I'm trying to install Ubuntu 10.10 64-bit on my laptop HP pavilion 3046ee . When I reach the partition part , it doesn't detect the Windows 7 os , and doesn't detect any hard disk partitions ( it sees the whole hard disk as one unallocated partition ). I faced the same problem when I tried Ubuntu 10.04 LTS.
I am building a home server that will host a multitude of files; from mp3s to ebooks to FEA software and files. I don't know if RAID is the right thing for me. This server will have all the files that I have accumulated over the years and if the drive fails than I will be S.O.L. I have seen discussions where someone has RAID 1 setup but they don't have their drives internally (to the case), they bought 2 separate external hard drives with eSata to minimize an electrical failure to the drives. (I guess this is a good idea)I have also read about having one drive then using a second to rsync data every week. I planned on purchasing 2 enterprise hard drives of 500 MB to 1 GB but I don't have any experience with how I should handle my data
I'm trying to install jessie on a new computer, but the installer does not see the hard drives. I copied the DVD-1 iso to a usb stick with dd (also tried the netinstall) and it boots, but when I get to partitioning, it only sees the usb drive. If I go to another virtual console and run dmesg or fdisk -l, all drives are seen correctly.
Back up a little - at first I tried the on-board raid, but when the installer couldn't see the drives, I went back into the bios and reset the sata mode to ahci. I've got it set to use bios/legacy OS, or whatever it's called, fast boot is disabled. Even if only one drive is connected, the debian installer does not see it. Then I read up on the fake raid I was trying to use and decided to go with software raid. Can't do that if there's no hard drives listed in the partitioner.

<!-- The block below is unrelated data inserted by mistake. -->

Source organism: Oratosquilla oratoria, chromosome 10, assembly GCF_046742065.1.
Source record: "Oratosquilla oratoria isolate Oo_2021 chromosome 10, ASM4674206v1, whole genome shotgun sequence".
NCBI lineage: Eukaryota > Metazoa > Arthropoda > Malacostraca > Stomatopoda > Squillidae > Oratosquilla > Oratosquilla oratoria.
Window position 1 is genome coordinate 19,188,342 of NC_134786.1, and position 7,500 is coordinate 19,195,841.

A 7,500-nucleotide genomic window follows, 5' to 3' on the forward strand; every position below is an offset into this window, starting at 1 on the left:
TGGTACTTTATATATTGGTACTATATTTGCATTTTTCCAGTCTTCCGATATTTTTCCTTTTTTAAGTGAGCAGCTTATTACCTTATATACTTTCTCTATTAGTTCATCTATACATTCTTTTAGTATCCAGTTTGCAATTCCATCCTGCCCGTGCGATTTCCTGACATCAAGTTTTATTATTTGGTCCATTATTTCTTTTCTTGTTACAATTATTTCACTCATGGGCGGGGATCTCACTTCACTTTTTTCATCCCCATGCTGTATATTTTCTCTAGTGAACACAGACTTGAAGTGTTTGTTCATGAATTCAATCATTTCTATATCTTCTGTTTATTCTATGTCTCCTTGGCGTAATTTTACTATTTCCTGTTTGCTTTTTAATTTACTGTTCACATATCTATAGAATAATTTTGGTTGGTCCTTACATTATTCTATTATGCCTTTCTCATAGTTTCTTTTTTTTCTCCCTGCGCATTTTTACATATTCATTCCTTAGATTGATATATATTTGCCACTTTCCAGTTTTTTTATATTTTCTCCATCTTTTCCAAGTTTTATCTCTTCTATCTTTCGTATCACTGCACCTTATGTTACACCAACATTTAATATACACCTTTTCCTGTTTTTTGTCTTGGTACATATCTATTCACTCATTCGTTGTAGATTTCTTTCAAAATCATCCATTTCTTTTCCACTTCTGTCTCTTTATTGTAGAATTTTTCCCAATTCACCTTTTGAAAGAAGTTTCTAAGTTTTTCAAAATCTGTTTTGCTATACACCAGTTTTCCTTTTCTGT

My own installer (refractainstaller) does work, and I've installed jessie with it a couple of times onto one drive, but I really wanted to use raid and lvm, and my installer doesn't do either of those things. No optical drive, but if that's the only way to install, I'll pull the one from my current box and use it for the install. I think I still have a blank CD or DVD lying around.
Hardware: ASUS H97-PLUS LGA 1150 Intel core i3 (the cheapest one at newegg) WD Black 1TB drives (2) GSkill cheap memory, which already passed a memtest.
I installed Ubuntu 7.10 on my desktop a month ago before I left my apartment for winter break. It worked beautifully for the week I used it, but now the computer won't boot. I'm using the ubuntu live cd right now to type this. I can't install it over my last hdd because apparently both of my hdds aren't bootable. I unplugged the computer for the month I was gone and the BIOS date reset to 2004. I'm not sure if that affected anything, whether I need to replace the CMOS battery? The computer was built in 2004 so I'm thinking the battery might be old. Basically the computer functions on the live cd, just won't boot from either hdd.
I'm trying to make a fresh install of Ubuntu 10.04 on my system. I have 9.10 correctly setup on what I see here as devsda2. devsda3 does contain /home. devsda1 is for Vista. They are on a 500Gb hard drive. I also have a second 500Gb hard drive, formerly on a raid 0 with the first one, but now independent (raid deactivated from bios). It is here know as /dev/sdb, and contains other 3 partitions. Raid 0 is not hardware, but is an intel fake raid.
I then have other 4 drives, causing me NO problem.
I start live mode of Ubuntu 10.04 with noraid option. When I try to setup Ubuntu, during the process, where it comes to manually select partitions, the two 500Gb hard drives disappears, such that I'm not able to install Ubuntu on what now is /dev/sda2
If I start live mode of Ubuntu without noraid option, I will see the two 500Gb hd as being part of a raid 0, such that I can't use them.